Writing Circles program supports faculty and graduate students

Writing workshop

UO Writing Circles, a program that helps faculty members and graduate students with academic writing, is forming new writing groups for winter term.

Created and facilitated by the Center on Diversity and Community, a unit of the Division of Equity and Inclusion, Writing Circles support faculty and graduate students across all disciplines as they write for academic purposes and for publication, and, by extension, for promotion and tenure. They are not review groups where work is shared but rather accountability groups aimed at supporting strong writing practices, including productivity, and building a community of writers on campus.

Writing Circles began at the UO during winter 2016–17. Initially, there was one faculty member and one graduate student group, but demand has grown and the number has risen to three faculty members and two graduate student groups. Groups are composed of about 10 participants who meet weekly for three hours.

Kathie Carpenter, associate professor and head of the Department of International Studies, joined a writing circle with a “backlog of manuscripts” that she needed to revise, submit or resubmit.

“For me, the big challenge has always been that I feel compelled to focus on service before my own work because those needs are so immediate and personal,” she said. “Writing Circle gives me a way to block out time for my own writing and say no to other demands on my time without feeling guilty because the Writing Circle holds me accountable. It also allows me to focus on my administrative work with more effectiveness because I know that I’ll still have the time blocked out dedicated to my writing later in the day.”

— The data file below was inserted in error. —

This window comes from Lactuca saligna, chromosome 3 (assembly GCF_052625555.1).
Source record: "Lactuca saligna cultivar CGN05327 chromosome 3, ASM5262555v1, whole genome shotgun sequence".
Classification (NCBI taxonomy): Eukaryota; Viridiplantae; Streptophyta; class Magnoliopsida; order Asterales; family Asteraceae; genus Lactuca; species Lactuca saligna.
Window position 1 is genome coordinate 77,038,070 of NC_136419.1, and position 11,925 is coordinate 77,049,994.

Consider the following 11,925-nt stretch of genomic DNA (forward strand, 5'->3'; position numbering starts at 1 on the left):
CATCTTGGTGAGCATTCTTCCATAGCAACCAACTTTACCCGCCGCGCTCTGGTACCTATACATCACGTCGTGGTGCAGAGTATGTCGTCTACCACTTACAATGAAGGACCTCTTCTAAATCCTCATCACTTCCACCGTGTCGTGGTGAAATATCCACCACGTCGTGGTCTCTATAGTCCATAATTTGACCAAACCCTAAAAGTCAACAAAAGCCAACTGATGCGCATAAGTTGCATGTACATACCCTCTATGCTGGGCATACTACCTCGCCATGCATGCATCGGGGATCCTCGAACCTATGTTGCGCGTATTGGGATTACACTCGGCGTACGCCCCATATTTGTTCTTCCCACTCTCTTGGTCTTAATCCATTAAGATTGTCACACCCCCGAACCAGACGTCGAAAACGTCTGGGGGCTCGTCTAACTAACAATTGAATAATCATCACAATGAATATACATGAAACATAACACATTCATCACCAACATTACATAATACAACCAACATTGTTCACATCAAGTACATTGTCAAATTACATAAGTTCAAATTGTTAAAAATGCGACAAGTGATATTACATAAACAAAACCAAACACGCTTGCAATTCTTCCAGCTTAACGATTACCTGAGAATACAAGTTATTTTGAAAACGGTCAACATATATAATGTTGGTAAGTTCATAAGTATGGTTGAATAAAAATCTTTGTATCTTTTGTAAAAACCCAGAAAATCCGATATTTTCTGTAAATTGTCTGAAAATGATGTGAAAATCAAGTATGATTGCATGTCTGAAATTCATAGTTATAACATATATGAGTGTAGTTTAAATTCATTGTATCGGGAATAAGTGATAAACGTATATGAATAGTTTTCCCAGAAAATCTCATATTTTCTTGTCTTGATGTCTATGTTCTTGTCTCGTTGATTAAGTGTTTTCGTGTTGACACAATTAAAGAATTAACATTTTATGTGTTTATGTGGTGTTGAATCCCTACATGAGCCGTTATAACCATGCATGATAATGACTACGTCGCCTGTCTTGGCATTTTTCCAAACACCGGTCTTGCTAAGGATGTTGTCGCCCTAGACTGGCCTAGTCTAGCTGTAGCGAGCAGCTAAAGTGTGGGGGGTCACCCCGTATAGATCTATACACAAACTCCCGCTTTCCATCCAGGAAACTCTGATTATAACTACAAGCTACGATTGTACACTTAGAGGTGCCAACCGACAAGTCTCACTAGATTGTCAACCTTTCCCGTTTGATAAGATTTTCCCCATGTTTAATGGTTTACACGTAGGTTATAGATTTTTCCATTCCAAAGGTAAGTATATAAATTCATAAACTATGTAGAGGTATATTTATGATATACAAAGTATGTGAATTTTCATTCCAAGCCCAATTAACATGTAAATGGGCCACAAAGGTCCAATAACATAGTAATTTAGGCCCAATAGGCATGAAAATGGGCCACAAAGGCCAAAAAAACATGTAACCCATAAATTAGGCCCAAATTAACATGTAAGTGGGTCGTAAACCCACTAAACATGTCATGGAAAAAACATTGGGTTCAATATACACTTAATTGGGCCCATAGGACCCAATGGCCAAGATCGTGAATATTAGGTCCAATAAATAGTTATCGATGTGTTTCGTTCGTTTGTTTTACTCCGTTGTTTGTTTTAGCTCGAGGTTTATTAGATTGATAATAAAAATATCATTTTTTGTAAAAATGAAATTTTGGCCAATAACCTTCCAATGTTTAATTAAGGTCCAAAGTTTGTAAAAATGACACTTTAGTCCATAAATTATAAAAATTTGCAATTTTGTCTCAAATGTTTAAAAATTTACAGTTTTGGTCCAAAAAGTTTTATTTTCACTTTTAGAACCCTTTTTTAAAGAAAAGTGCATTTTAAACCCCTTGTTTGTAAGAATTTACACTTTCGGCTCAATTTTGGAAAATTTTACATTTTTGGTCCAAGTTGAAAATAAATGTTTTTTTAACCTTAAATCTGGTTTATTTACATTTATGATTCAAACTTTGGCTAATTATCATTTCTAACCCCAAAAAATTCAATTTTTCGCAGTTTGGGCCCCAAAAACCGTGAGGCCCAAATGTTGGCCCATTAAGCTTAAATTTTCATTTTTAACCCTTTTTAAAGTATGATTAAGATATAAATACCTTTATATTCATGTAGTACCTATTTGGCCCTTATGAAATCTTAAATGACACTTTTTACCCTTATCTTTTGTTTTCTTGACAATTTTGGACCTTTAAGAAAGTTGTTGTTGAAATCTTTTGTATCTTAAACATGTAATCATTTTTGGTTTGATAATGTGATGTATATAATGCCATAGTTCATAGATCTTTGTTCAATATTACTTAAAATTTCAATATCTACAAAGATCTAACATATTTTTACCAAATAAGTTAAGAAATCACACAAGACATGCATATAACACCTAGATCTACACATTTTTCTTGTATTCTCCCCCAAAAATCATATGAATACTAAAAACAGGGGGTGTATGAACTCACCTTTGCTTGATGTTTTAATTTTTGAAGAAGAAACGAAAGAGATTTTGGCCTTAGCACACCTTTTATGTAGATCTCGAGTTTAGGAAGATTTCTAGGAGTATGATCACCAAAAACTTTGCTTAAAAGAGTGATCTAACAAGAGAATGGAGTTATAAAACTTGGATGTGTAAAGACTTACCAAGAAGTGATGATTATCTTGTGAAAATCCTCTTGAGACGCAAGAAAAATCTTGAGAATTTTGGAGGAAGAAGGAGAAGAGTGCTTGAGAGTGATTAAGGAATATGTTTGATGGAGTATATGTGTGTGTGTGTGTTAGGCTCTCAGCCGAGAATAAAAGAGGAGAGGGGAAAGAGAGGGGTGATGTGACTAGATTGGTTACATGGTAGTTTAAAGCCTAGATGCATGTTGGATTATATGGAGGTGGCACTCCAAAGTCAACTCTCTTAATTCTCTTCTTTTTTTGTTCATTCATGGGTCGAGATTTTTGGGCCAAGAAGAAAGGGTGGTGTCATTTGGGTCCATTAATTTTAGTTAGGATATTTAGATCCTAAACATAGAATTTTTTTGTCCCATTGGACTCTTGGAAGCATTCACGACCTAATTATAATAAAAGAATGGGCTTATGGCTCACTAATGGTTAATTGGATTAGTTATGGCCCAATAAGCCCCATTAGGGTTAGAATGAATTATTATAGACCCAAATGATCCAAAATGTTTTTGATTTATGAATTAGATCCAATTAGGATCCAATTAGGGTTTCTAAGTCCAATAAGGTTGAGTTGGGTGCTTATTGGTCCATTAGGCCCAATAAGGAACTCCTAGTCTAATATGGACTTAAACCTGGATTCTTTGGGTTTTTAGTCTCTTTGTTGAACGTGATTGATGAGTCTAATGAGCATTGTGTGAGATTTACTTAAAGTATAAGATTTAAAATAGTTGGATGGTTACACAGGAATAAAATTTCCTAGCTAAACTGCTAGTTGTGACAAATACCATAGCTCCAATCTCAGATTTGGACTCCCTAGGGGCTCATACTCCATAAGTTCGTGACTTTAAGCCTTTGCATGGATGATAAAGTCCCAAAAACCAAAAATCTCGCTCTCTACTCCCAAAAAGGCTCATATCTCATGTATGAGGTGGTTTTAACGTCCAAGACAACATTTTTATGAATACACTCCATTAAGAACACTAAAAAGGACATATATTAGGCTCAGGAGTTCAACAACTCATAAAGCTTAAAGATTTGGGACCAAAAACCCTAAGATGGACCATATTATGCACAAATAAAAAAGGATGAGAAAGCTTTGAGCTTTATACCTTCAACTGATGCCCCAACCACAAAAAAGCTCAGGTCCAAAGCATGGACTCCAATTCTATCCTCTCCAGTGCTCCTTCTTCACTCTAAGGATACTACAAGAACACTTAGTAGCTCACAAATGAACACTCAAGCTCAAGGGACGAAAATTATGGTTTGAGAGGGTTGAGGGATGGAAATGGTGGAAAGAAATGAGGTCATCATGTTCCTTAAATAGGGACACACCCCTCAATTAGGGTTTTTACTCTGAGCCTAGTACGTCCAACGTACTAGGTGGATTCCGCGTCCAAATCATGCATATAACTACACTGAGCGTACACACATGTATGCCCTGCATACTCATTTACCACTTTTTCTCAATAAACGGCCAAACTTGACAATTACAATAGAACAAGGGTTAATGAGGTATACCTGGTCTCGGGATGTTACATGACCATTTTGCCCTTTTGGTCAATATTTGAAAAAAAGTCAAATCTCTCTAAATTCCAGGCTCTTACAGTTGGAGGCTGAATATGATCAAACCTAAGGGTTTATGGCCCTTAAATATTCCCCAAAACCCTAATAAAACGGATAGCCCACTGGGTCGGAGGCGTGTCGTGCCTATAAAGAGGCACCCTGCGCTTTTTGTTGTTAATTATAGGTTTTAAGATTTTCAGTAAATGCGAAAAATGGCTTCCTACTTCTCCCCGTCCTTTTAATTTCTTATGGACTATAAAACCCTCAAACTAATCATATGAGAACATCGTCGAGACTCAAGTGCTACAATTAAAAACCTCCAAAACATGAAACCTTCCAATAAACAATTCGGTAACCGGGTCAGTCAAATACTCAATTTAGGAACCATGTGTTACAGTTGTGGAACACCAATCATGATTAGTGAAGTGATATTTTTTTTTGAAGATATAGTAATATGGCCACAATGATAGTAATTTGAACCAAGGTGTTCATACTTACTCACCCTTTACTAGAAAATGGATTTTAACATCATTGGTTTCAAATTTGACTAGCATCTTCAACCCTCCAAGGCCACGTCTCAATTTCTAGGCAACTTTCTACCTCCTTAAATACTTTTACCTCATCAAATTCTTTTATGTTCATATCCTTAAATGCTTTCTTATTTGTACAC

Each group session starts with approximately 30 minutes of facilitated group discussion about writing and motivational strategies, sometimes spurred by a reading assignment on writing or professional life. Participants then discuss individual goals and progress.

The bulk of the time is spent working on individual projects. Each session ends with a review of accomplished goals. Participants commit to regular attendance and to keep records of their goals and progress.

Angel Dorantes is a doctoral candidate in critical and sociocultural studies in education and an academic advisor in the Educational Foundations program. His research focuses on the experiences and perceptions of Latino children and adolescents who translate or interpret for their parents.

Dorantes’ goal last spring was to successfully finish, submit and defend his proposal.

“The Writing Circle was instrumental in the overall accomplishment of these goals . . . Amidst an academic environment, we are sustaining a strong community of emerging scholars and we’re supporting each other,” said Dorantes, who not only finalized and defended his proposal but also finished a research grant application to the Center for Latino/a and Latin American Studies, which has been funded.

New writing groups will be forming winter quarter. Vickie DeRose, the new director of the Center on Diversity and Community and associate vice president for the Division of Equity and Inclusion, is thrilled about the growth of the groups and their impact.

“Writing Circles prioritize the university mission of academic scholarship in an increasingly distracting world.” DeRose said. “These circles set aside a protected time and place for writing, celebrate accomplishments and build important academic communities across campus. We look forward to continuing and expanding this program in the future.”

Those interested in learning more or signing up for a winter quarter writing group should contact Rafael López, program manager in the Division of Equity and Inclusion, at lopezr@uoregon.edu.

—By tova stabin, University Communications